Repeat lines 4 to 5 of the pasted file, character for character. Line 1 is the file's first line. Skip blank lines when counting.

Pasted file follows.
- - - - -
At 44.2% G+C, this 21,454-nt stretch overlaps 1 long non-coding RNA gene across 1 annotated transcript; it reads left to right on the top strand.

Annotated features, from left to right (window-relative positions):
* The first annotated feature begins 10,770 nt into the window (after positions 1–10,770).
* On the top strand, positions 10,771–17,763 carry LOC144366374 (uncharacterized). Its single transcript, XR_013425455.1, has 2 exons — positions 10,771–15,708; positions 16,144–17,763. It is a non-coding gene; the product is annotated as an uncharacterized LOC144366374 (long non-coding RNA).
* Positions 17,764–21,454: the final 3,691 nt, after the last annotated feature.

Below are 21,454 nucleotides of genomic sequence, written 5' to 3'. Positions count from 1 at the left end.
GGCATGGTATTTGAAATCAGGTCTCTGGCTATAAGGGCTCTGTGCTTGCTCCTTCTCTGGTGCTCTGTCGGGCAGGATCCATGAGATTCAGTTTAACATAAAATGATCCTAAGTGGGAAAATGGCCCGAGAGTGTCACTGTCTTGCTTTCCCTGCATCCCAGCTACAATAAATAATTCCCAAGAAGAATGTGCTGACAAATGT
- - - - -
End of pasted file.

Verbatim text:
* On the top strand, positions 10,771–17,763 carry LOC144366374 (uncharacterized). Its single transcript, XR_013425455.1, has 2 exons — positions 10,771–15,708; positions 16,144–17,763. It is a non-coding gene; the product is annotated as an uncharacterized LOC144366374 (long non-coding RNA).
* Positions 17,764–21,454: the final 3,691 nt, after the last annotated feature.